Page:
Friday, April 19, 2013

Etching Designs

Glass can be an easel for a creative artisan, and the art of designing etched glass for personal or gift use can be a relaxing hobby. glass by sand blasting or laser, or with liquid etchant. Any method of etching will require a pattern or design. The pattern can be as simple as a stencil or as elaborate as detailed art done on contact paper that is then adhered to the glass while cutting out the design with a craft knife.


1.  Thoroughly clean the front and back of the glass with window cleaner, removing all oils and fingerprints, which can prevent etch from adhering. Dry the glass thoroughly with a soft towel or paper towels, laying the glass flat on your work area.

2.  Cut a 7-by-7-inch sheet of contact paper from the roll. Peel the backing off and gently lay it on the glass. Start in the middle of the glass, sticking the center of the contact paper and smoothing toward the outside edges of the glass. The extra inch of contact paper should cover the edges and protect your fingers. Gently remove any bubbles or rolls by lifting the paper and laying it back down; do not poke any air bubbles with the knife.

  • Best Tool for Your Hobby
  • 3.  Create your own design for your glass project. If you are talented and enjoy drawing, draw the design that you would like to see on the glass directly on the contact paper. Make sure that each section of the design is defined to ease the process of cutting out the contact paper.

    4.  Use a stencil from a craft store to help create your design if you'd like. However, be aware that the problem with stencils is there is no way to adhere them well to the glass. Etchant can bleed, obscuring lines.

    5.  Apply pre-made designs to the glass if you want something that already has the cutouts done. Because these are adhesive, there is no bleeding of etchant.

    6.  Create a template on your home computer using a graphic program if you want an intricate design that is free to make. Print the design -- on tracing paper if available -- and place it on the contact paper.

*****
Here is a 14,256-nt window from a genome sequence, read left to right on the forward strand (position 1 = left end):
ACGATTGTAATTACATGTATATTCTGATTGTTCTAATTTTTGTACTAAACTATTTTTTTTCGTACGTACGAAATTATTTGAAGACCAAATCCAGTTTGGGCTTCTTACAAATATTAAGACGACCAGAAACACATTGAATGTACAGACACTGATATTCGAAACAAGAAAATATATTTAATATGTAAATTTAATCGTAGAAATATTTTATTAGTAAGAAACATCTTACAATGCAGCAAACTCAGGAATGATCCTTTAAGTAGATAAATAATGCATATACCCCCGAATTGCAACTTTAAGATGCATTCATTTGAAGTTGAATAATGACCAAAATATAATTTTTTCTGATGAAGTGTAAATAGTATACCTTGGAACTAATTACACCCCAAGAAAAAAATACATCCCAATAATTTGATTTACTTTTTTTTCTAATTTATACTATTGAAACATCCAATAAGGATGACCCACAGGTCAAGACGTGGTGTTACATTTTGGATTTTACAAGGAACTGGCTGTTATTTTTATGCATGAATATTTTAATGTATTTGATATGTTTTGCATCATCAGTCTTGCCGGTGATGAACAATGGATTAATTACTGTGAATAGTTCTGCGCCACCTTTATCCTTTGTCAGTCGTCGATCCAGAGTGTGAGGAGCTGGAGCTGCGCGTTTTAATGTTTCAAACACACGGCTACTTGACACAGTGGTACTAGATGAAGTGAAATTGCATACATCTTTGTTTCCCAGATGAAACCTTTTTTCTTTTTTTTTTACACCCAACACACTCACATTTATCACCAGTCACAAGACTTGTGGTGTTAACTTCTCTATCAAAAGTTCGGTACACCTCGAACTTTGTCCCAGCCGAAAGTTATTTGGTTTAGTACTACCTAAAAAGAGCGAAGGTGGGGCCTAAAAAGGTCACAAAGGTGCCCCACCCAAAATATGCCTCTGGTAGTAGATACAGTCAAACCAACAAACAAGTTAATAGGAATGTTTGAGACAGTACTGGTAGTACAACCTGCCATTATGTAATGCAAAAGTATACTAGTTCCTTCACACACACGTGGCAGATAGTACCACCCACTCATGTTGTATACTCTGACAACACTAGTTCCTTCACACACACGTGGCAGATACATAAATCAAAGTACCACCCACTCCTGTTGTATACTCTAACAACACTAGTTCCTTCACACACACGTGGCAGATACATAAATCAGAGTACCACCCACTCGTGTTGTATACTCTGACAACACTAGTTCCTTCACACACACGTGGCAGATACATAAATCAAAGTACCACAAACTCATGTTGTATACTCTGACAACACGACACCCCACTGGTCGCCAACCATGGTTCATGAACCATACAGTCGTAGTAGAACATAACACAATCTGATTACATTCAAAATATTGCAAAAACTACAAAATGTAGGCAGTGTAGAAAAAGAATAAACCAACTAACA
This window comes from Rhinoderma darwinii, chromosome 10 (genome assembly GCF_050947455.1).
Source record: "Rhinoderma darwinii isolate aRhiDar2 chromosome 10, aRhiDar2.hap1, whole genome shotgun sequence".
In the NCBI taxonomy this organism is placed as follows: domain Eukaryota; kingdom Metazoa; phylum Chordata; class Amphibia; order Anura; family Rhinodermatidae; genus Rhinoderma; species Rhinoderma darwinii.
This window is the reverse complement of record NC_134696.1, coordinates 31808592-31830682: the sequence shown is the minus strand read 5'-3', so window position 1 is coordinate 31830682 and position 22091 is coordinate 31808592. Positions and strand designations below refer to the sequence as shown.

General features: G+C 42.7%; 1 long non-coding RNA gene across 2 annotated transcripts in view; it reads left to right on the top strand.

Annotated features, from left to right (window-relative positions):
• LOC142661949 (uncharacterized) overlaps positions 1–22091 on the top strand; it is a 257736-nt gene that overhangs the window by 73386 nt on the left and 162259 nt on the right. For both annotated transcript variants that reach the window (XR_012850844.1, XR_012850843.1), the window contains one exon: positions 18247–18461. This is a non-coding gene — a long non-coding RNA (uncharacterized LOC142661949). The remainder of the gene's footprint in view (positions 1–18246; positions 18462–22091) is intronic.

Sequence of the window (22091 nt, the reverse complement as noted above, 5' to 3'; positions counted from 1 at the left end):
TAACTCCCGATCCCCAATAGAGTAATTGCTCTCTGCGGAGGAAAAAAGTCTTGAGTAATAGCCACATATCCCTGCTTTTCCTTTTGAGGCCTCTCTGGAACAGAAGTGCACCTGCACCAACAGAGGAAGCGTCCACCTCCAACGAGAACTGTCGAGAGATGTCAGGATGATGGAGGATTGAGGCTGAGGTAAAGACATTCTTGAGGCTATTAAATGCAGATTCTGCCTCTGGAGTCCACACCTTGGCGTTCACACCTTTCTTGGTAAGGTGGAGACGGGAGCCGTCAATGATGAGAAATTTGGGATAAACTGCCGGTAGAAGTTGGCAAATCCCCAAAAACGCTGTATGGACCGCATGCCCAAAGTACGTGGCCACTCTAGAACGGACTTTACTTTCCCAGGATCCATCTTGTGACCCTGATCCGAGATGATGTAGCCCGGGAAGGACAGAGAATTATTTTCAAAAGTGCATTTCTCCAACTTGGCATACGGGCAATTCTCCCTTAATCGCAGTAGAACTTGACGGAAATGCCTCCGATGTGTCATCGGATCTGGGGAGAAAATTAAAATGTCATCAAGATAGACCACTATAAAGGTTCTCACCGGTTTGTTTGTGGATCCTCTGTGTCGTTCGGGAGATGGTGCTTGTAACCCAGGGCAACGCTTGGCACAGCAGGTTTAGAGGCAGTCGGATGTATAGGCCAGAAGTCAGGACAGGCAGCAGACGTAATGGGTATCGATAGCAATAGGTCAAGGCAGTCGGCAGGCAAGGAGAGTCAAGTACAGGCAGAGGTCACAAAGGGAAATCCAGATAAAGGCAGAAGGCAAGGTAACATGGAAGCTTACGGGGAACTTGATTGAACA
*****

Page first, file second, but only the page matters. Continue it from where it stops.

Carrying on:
7.  Lay the design you created over the top of the contact paper, securing the design with masking tape. Make sure the design is flat and tight against the contact paper.

    8.  Cut out the pattern you have designed using the small craft blade. Start with a new blade; the sharpness is important to the detail you are cutting out, and the blade must cut though both tracing paper and contact paper. Start from the corners, and work your way toward the middle of the design. As you cut off pieces of the paper pattern, dispose of them, and pull off the corresponding piece of contact paper with the tip of the knife.

    9.  Remove the tracing paper and masking tape once you have cut out the last bit of the design. Inspect the contact paper that is still adhered to the glass thoroughly to ensure that no jagged or torn pieces remain. All angles must be smooth in the cutouts.

    10. Rewash the glass, with the contact paper on it, using glass cleaner to remove any sticky residue from the cutouts. Dry thoroughly.

    11. Coat the entire top of the glass with liquid or gel glass etchant. Brush it thoroughly over the cut-out areas of the contact paper. Follow the time recommended by the maker of the etchant. Some call for 30 seconds, while others take 10 to 15 minutes to etch the glass.

    12. Rinse the etchant off the glass for several minutes. Do not scrub; just run the glass under warm water. You will be able to tell when all etchant is off the glass. Thoroughly dry the glass with a soft towel.

    13. Peel the contact paper off the glass. Start at the corners and work your way into the middle. Once the entire sheet of contact paper is removed, you will see your design etched into the glass.

    No comments:

    Post a Comment